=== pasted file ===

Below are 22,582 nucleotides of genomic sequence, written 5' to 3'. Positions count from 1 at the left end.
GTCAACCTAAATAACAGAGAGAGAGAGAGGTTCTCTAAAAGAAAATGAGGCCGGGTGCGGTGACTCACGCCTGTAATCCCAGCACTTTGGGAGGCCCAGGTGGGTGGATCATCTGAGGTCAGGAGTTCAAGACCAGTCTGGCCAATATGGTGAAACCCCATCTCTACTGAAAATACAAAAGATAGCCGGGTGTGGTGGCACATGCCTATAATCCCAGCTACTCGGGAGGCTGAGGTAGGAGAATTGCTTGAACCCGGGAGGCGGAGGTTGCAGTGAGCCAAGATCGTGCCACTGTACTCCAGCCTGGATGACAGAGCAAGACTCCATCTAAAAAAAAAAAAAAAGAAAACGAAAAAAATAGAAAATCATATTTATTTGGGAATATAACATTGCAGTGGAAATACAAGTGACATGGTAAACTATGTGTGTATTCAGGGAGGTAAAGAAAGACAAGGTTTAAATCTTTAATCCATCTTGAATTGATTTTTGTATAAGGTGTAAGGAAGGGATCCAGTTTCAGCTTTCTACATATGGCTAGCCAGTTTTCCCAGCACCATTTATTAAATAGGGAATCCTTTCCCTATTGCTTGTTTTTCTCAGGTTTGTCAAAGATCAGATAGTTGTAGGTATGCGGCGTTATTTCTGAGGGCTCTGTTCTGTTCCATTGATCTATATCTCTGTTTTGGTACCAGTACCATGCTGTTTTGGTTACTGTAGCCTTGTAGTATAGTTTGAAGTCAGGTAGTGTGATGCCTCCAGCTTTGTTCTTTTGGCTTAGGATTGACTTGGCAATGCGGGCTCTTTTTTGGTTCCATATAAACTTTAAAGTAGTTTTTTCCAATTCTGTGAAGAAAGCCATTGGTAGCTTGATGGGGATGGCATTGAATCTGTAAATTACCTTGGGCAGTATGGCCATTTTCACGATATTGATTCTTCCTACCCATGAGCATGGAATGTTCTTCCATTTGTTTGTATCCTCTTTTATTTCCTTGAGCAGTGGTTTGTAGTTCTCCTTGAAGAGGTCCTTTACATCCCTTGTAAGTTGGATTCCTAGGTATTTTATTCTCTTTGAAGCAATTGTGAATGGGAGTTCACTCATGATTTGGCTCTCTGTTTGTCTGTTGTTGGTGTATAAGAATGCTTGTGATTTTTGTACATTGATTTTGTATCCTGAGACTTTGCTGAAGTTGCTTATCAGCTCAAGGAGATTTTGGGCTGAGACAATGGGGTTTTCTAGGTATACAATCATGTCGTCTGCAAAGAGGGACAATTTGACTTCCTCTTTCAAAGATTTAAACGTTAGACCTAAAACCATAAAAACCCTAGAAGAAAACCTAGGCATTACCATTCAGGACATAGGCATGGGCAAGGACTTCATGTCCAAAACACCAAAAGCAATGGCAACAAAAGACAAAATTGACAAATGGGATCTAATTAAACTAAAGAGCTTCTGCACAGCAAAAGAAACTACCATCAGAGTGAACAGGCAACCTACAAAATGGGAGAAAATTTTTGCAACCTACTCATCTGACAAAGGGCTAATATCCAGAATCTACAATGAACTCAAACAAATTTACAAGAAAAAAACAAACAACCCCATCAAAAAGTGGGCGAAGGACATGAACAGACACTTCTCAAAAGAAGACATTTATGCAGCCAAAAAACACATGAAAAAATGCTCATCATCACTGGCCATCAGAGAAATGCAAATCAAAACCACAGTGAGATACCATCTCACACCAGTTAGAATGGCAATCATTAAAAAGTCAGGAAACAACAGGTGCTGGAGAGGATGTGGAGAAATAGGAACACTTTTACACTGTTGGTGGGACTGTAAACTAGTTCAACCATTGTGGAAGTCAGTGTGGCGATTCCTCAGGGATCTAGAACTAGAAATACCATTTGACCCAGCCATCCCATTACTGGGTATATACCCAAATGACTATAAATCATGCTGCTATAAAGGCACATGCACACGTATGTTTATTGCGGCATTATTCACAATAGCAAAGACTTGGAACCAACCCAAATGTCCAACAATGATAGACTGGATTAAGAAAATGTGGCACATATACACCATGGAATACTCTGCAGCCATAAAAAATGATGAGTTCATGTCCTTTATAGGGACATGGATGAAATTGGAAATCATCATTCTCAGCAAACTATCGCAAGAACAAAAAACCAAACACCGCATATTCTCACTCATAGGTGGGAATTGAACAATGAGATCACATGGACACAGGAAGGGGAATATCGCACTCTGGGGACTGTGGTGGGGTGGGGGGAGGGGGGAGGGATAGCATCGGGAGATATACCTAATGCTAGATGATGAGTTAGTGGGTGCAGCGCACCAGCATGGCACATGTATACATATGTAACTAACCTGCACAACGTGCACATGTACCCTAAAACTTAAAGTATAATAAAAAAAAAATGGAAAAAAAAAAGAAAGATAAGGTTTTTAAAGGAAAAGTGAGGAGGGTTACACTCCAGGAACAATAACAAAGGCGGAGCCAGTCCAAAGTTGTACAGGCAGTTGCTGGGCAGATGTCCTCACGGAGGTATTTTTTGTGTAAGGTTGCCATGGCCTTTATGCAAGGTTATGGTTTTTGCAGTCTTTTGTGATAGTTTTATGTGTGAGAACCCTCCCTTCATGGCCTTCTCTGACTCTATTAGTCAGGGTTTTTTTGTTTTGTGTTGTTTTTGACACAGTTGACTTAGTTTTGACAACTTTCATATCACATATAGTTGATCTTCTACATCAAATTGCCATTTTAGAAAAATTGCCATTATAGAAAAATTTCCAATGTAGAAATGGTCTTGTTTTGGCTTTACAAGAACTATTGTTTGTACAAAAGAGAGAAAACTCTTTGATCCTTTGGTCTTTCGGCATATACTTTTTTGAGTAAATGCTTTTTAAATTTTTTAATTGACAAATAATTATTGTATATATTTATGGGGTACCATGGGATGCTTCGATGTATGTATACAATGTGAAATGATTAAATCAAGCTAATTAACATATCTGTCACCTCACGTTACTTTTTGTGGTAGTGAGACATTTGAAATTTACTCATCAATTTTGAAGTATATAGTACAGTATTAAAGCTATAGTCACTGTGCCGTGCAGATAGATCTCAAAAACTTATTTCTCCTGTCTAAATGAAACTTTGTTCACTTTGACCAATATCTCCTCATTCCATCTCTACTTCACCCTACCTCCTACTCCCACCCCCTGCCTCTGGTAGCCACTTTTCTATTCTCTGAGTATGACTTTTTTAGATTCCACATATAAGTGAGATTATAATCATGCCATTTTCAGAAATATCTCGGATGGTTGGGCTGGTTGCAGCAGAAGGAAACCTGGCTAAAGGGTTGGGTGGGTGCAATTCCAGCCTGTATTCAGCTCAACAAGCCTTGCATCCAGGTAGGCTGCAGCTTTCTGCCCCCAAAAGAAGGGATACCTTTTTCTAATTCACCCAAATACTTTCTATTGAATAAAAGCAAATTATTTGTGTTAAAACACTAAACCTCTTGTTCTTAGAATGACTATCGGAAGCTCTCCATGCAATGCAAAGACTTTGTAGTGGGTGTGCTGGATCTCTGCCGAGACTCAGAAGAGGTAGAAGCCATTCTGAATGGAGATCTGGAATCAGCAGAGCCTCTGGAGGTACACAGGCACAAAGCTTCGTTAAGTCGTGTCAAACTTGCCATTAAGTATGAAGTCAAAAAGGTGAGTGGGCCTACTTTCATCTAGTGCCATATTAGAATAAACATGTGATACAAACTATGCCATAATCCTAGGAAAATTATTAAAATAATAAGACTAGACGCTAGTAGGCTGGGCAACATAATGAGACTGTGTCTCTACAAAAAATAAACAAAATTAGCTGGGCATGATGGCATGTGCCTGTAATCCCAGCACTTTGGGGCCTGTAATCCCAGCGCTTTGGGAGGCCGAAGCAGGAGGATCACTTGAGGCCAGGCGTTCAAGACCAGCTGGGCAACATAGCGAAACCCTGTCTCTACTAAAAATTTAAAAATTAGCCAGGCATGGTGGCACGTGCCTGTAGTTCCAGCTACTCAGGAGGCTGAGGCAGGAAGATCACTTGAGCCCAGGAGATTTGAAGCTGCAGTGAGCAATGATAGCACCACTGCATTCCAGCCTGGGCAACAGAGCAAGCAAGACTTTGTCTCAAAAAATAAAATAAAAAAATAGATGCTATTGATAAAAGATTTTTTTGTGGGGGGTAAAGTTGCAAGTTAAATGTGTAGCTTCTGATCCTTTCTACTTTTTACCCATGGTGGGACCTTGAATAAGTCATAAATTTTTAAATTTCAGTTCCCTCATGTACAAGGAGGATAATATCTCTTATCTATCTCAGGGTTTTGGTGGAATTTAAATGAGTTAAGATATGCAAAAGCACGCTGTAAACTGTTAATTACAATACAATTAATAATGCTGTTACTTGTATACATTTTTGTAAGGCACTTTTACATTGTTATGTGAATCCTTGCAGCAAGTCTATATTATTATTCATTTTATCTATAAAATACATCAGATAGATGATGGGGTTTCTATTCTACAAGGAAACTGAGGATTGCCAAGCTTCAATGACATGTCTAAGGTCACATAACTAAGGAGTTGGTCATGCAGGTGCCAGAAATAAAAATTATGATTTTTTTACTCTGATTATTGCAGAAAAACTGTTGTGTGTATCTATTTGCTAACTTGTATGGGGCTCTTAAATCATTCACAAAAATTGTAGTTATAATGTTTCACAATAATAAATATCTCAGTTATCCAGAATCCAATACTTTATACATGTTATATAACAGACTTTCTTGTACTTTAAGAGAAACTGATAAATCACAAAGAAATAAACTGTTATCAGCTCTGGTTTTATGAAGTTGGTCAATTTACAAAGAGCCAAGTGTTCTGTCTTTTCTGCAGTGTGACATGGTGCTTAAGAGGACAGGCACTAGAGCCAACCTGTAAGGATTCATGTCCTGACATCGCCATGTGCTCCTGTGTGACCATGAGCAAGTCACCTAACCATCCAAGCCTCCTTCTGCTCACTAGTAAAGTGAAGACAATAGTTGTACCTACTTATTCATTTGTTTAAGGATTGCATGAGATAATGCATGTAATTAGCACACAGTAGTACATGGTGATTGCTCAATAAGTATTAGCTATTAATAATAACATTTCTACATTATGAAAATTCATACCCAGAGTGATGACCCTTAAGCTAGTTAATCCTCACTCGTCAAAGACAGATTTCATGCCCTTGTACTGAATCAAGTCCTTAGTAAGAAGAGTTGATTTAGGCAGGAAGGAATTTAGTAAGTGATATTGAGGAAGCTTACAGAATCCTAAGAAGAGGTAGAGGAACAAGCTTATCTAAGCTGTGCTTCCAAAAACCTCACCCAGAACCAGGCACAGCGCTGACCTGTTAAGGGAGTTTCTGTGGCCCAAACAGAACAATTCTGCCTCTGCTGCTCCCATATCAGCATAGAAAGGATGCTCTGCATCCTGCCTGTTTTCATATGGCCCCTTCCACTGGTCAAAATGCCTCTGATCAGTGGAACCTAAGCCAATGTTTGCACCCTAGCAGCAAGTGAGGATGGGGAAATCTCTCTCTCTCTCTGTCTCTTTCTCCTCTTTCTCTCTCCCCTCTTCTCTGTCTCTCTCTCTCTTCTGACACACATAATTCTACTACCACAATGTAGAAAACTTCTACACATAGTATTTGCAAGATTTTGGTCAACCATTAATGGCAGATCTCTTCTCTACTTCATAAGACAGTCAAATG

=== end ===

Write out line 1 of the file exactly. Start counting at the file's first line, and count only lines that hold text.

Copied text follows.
Below are 22,582 nucleotides of genomic sequence, written 5' to 3'. Positions count from 1 at the left end.